To take up on the quote from MN8 immediately above, I realise that I’m not yet “tamed, trained and extinguished”. Just because I’m in training for extinguishment isn’t sufficient. It’s better for me to step back and continue with my training, taming those energies that provide the impetus to rush out and correct others. Those energies are just another expression of the self which I hope to one day extinguish.


Thank you :pray: for the reference.

By extinguished, does it mean having attained at least first stage of Nibbana?


As I recall, in suttas the Buddha on occasion directed his monks to visit those debating halls; that was in accord with local custom at the time. He was informed of Sangha mendicants meeting and conversing with other sects, and would ask how they had or would answer questions, correcting or praising their answers as appropriate; sometimes after talking with followers of other teachings, he or senior monks would continue discussion after the visitors had left, so as to ensure the mendicants understood the questions, the answers, the related Dhamma. There are suttas in which many possible case alternatives were explored; see SN12.24 for one example in which in every alternative, the dhamma of harmlessness is shown to be the actual “safe bet” regardless of beliefs.

This was for benefit of many then, and also for us, thanks to preservation of the Dhamma by the Sangha.

There are many suttas in which the follower of other sects was very pleased and delighted with the Buddha’s responses to questions, so much so that they asked to be remembered from then on as a lay follower for life.

And on occasion he directed his monks not to dispute with each other; see AN5.212; AFAIK that remains a rule within Sanghas, though Dhamma discussion is commended and correction/admonishment is required in situations from time to time.

Note those are all very different circumstances and relationships and situations; the Buddha’s words varied to these, flawlessly.

But at the foundation of all are the Four Noble Truths, and the Noble 8 Fold Path, of which Right Speech is a profound part. Without that, I think that nothing that might be said can be said in a Buddhist way. It is skillful, benefiting the speaker and any hearers in many ways.

How? This:

“And what is the noble eightfold path? It is right view, right thought, right speech, right action, right livelihood, right effort, right mindfulness, and right immersion.

And what is right view? Knowing about suffering, the origin of suffering, the cessation of suffering, and the practice that leads to the cessation of suffering. This is called right view.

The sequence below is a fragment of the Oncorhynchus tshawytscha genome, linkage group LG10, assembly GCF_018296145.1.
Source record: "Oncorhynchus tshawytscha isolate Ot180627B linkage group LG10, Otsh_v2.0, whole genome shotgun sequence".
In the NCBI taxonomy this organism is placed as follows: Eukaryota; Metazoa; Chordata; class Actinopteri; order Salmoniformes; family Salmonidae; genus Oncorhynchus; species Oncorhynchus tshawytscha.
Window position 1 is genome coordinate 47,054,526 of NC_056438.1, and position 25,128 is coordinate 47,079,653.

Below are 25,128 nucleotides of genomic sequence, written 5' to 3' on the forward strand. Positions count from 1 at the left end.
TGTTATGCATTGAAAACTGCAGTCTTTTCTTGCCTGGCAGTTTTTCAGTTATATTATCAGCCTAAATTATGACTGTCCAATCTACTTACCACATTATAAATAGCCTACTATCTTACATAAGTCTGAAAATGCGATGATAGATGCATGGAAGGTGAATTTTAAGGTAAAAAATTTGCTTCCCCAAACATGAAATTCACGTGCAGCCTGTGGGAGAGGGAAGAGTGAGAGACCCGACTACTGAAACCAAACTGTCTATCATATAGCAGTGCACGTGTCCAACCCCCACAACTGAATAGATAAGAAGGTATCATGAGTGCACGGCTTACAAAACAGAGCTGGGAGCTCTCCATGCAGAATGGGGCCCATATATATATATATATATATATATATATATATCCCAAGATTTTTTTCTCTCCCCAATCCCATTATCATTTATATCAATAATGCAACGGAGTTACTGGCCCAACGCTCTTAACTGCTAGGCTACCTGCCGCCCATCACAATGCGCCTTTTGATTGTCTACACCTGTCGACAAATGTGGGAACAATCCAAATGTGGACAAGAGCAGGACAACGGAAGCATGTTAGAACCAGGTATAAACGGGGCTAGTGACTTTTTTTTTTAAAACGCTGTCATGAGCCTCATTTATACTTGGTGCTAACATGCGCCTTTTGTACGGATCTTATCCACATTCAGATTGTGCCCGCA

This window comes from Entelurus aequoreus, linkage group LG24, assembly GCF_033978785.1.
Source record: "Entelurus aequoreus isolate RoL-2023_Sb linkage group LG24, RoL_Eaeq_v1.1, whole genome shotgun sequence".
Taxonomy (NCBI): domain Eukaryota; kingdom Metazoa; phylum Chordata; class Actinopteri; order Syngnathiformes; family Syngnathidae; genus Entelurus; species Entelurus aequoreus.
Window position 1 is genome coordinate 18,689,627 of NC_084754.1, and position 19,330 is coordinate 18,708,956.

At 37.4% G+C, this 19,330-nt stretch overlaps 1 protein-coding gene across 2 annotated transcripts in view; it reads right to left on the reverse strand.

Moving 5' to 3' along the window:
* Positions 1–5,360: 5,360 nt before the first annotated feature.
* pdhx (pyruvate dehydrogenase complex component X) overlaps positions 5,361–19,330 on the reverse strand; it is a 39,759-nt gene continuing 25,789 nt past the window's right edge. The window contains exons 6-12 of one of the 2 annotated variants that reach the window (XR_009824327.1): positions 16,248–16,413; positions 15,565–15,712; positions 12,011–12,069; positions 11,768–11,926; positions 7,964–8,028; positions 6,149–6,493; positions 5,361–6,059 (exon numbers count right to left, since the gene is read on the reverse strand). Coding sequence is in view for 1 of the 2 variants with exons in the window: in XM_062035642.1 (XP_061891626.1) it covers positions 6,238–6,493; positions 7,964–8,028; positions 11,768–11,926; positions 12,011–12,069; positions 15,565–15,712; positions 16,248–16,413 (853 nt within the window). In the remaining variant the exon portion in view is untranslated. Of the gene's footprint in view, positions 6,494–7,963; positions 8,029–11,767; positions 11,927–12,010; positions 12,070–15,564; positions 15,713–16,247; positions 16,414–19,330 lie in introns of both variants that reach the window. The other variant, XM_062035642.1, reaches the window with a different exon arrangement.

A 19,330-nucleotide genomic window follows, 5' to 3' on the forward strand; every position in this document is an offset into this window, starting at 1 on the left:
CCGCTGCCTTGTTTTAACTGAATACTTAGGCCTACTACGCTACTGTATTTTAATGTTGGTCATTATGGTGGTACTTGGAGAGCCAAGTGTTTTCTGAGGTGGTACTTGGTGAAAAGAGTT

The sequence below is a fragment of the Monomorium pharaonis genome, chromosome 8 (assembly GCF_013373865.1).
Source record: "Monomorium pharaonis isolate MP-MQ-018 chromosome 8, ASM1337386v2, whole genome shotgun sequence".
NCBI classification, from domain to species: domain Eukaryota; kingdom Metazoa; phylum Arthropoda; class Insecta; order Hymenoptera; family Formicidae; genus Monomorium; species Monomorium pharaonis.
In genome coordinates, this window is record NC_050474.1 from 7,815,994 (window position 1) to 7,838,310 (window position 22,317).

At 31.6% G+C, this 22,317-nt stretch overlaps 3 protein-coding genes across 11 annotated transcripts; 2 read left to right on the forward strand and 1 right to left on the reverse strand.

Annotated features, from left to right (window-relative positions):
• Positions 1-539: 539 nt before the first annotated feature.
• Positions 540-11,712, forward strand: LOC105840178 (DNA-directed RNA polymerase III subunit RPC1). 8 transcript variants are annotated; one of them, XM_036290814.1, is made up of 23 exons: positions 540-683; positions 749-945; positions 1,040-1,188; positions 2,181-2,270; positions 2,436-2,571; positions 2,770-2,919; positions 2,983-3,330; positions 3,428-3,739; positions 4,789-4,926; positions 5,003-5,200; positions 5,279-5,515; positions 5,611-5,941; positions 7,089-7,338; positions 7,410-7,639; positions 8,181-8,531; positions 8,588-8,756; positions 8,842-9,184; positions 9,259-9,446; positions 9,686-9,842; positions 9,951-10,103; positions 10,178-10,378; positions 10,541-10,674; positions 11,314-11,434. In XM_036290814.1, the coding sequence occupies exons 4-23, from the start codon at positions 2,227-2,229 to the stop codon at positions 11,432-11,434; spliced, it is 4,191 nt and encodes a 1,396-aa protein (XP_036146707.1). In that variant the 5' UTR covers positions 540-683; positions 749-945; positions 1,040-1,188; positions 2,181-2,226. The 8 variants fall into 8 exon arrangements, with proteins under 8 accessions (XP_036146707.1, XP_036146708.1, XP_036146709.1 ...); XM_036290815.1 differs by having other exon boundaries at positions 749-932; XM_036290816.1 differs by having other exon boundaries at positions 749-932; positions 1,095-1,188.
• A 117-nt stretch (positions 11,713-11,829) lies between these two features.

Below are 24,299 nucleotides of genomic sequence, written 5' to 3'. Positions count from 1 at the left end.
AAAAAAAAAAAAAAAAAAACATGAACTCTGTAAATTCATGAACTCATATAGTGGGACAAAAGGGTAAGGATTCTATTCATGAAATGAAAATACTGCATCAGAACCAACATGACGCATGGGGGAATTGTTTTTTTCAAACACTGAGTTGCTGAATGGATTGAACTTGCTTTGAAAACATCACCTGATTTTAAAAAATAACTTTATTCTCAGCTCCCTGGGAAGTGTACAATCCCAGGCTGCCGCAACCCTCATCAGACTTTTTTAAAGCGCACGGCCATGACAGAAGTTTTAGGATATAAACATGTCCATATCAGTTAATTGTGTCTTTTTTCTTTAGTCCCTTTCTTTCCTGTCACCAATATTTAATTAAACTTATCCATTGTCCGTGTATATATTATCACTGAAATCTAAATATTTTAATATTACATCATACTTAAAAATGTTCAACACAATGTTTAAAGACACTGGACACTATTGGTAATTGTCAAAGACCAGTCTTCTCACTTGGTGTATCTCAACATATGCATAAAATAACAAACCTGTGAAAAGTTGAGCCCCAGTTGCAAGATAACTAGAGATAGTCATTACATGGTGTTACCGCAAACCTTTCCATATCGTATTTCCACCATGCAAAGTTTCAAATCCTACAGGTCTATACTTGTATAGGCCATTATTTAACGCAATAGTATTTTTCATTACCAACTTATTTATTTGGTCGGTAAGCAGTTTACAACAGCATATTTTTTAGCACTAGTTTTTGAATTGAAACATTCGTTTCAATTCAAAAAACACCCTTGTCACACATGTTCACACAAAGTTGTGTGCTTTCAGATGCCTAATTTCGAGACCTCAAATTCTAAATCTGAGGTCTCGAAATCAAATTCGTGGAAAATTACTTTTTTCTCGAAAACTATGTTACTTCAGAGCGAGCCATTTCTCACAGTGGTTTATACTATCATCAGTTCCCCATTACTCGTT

And what is right thought? It is the thought of renunciation, good will, and harmlessness. This is called right thought.

And what is right speech? Avoiding speech that’s false, divisive, harsh, or nonsensical. This is called right speech.

I think extinguished = arahant; all defilements have been cut off at the root.


So vata, cunda, attanā adanto avinīto aparinibbuto paraṃ damessati vinessati parinibbāpessatīti netaṃ ṭhānaṃ vijjati. So vata, cunda, attanā danto vinīto parinibbuto paraṃ damessati vinessati parinibbāpessatīti ṭhānametaṃ vijjati.

danto - one who is disciplined, tamed, restrained
vinīto - one who is trained, educated
parinibbuto - one who attained nibbāna


If one wants to refute others’ opinions about the noble truth, there is no need to do more than point to a secure source of the teachings, and that means a quick search on google, or maybe directly to this site. If that’s not enough, - let go! there is to much dust and so on.


(Do you mean like a reliable/credible source?)
How would you define “secure source of the teachings”?


I did a search on google with these words:

a reliable/credible source for buddha’s teachings


And personally I would direct people to this site because I know by my own reason and practice that this place is not just safe and factual, but also friendly and peaceful, - and therefore in accordance with what one seeks out in the teachings of Lord Buddha.

If I were to define what is reliable/credible, then it would be that it’s transparent and open for questioning.


I took this as a reference to the supposed 500 arhats, a suspiciously “clean” nice even number, a sacred number conveniently lining up with mathematical systems based on 10, rather than 12 or 60.


:slight_smile: Results of searches, no matter how carefully composed, vary. I understand (but am not an expert!) that Influences include algorithms in search engines, possibly the individual 's behavior, keywords in possible page results designed to promote the page, and limitations or promotions from ISPs, goverments,…

It is what it is, just maybe it is worth explicit recognition. But all external sources of information (libraries; teachers; books) have analogous influences.

(edit: and of course, so do all “internal sources”!)



What is your basis for thinking this?
So only the Arahats were encouraged to refute Adhamma-Avinaya when and where it arose?

Agreed, good point.